Catecholamines decrease lymphocyte adhesion to cytokine-activated endothelial cells

Brain Behav Immun. 1996 Mar;10(1):55-67. doi: 10.1006/brbi.1996.0005.


Numerous studies have shown that catecholamines can modulate lymphocyte migration. This effect may be mediated in part by modulation of lymphocyte-endothelial cell interactions, which is dependent on adhesion molecules expressed on both of these cells. Our results show that catecholamines decreased T-cell binding to IL-1 activated endothelial cells in vitro. The decrease in adhesion was not mediated by a change in adhesion molecule expression as LFA-1 and VLA-4 expression on T-cells and ICAM-1 and VCAM-1 expression on endothelial cells were not changed by catecholamine stimulation. T-cells flatten and enlarge the area of surface contact as they adhere to endothelial cells. Image analysis of the number of T-cells bound and the amount of cell spreading over several time points suggests that catecholamines alter the kinetics of T-cell-endothelial cell adhesion. These results support the hypothesis that catecholamines can alter lymphocyte-endothelial interactions in vivo, which in turn would affect lymphocyte migration.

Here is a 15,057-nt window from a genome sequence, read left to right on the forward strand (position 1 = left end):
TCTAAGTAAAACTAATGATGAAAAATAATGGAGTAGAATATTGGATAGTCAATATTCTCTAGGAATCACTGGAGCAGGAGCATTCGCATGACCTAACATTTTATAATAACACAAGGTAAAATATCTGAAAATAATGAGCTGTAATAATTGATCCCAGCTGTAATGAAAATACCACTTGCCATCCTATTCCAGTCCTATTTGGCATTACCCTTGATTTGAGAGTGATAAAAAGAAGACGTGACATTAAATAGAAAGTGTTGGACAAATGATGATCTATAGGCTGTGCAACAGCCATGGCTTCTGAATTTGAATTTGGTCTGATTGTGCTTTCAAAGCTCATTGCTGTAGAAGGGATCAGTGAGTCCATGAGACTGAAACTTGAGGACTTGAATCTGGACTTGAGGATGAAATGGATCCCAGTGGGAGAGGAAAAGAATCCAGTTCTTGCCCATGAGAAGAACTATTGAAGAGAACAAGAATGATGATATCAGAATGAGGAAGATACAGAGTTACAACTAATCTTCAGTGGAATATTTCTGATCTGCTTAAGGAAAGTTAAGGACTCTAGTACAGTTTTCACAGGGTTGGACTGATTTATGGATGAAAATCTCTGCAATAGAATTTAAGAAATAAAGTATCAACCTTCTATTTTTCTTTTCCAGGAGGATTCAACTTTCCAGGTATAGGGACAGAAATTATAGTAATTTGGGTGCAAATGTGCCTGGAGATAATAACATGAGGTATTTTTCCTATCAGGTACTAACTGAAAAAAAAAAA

Publication types

  • Research Support, U.S. Gov't, P.H.S.

MeSH terms

  • Catecholamines / pharmacology*
  • Cell Adhesion / drug effects
  • Cell Adhesion Molecules / biosynthesis
  • Cytokines / pharmacology*
  • Endothelium, Vascular / cytology*
  • Endothelium, Vascular / drug effects
  • Female
  • Fluoresceins
  • Fluorescent Dyes
  • Humans
  • Image Processing, Computer-Assisted
  • Pregnancy
  • T-Lymphocytes / drug effects*
  • T-Lymphocytes / metabolism
  • Umbilical Veins / cytology
  • Umbilical Veins / drug effects


  • Catecholamines
  • Cell Adhesion Molecules
  • Cytokines
  • Fluoresceins
  • Fluorescent Dyes
  • 5-chloromethylfluorescein